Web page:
This is an archived article that was published on sltrib.com in 2013, and information in the article may be outdated. It is provided only for personal research purposes and may not be reprinted.
A number of lobbyists have received invites to bring their clients to lunch with Utah House Speaker Becky Lockhart. The idea is to get to know her better and consider contributing to her Speaker's Leadership PAC.
Because Lockhart firmly stated she will not seek a third term as speaker in 2014 and her re-election to her Provo House seat is secure, the calls raise speculation that she is laying groundwork for a run for governor in 2016.
The calls have come from Ryan Sims, a former legislative intern to Sen. Curt Bramble, a close political ally of Lockhart. Sims also has worked in the Utah attorney general's office and has assisted in several campaigns for Utah County Republicans.
A source close to Lockhart says there is less than a 50-50 chance she will run for governor, but that she has had discussions about doing so with supporters. The luncheons are an opportunity for the lobbyists' clients to learn more about her positions on issues and to gauge the level of support she might have.
She has complete control over the Speaker's Leadership PAC, which had a balance at the end of 2012 of about $50,000, and can use that fund in a campaign for governor if she chooses.
If she doesn't run for governor, she can use the fund to help other Republican candidates.
The source said Lockhart may not even run for re-election to her seat in 2014, especially if she runs for governor two years later, because her votes in the Legislature may be seen as political posturing for the governor's race.
That perception plagued former House Speaker Marty Stephens when he was running for governor from the speaker's chair in 2004.
Local firm rakes in "Pollies" • Love Communications, a local advertising and public relations firm, did something no other Utah firm has ever done. It won 23 national political advertising awards at the annual meeting of the American Association of Political Consultants in Washington, D.C.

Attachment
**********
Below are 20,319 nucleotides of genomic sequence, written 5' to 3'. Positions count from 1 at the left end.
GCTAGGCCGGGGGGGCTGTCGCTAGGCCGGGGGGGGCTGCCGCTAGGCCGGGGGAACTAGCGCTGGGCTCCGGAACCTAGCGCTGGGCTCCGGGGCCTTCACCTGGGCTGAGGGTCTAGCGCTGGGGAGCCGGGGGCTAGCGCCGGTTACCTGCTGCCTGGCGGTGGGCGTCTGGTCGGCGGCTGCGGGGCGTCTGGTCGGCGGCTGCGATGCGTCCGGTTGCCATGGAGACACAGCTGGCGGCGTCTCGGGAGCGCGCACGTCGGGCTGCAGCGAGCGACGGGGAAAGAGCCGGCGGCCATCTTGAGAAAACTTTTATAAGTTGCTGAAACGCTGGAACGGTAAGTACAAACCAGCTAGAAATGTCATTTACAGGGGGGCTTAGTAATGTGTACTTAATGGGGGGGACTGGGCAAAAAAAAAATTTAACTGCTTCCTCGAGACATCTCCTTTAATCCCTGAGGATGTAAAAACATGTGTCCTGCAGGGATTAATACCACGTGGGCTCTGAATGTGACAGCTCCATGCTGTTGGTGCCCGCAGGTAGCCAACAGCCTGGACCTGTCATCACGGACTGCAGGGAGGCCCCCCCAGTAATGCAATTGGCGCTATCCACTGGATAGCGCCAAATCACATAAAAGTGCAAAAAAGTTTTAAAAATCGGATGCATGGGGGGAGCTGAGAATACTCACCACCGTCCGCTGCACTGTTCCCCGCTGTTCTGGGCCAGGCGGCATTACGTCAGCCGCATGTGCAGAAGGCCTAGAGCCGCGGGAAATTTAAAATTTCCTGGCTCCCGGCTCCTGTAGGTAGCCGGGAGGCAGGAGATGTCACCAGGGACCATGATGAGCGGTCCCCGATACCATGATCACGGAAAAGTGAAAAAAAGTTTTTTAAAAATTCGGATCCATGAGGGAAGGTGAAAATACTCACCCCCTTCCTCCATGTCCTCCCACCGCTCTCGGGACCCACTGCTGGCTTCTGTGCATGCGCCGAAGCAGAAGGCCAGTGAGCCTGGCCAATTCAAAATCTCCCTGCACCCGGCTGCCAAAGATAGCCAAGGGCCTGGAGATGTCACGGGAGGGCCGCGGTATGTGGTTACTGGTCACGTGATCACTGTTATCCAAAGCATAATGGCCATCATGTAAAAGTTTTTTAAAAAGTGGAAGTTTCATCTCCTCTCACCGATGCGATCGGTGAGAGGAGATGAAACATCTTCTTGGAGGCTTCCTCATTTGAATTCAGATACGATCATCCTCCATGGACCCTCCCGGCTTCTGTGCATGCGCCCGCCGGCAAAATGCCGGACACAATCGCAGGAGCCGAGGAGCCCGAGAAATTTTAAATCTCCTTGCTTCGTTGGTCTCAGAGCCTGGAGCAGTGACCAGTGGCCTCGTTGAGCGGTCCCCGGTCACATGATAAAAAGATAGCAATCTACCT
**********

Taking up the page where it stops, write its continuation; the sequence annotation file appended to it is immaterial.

What's more remarkable is that many of the winning political advertisements were on behalf of Democrats. In Utah, no less.
The 23 "Pollie" awards included six gold, four silver, eight bronze and five honorable mention awards.
Most notably, the winners were for ads promoting the Utah lieutenant governor's "get out the vote" campaign and for Democratic Salt Lake County Mayor candidate Ben McAdams, who won his race against a swell of Republican sweeps in most other races.
Only in Utah County • I mentioned in a February column a billboard on I-15 between Provo and Lehi that said: "Because your home teacher doesn't practice law." The firm Dexter and Dexter was advertising its message that it can be as trusted as your LDS home teacher.
A new billboard just to the north of that one said: "Your home teacher may not practice law, but these visiting teachers do." It features a picture of two women, presumably lawyers in the advertised firm of Fillmore Spencer and, also, visiting teachers to women in their respective LDS wards.
Speaking of billboards • Billboards at various locations along I-15 between Provo and Salt Lake City say: "Fertilizer Happens." They are advertisements for Intermountain Farmers Association, or IFA.
Not great timing, considering last week's deadly explosion at a Texas fertilizer plant.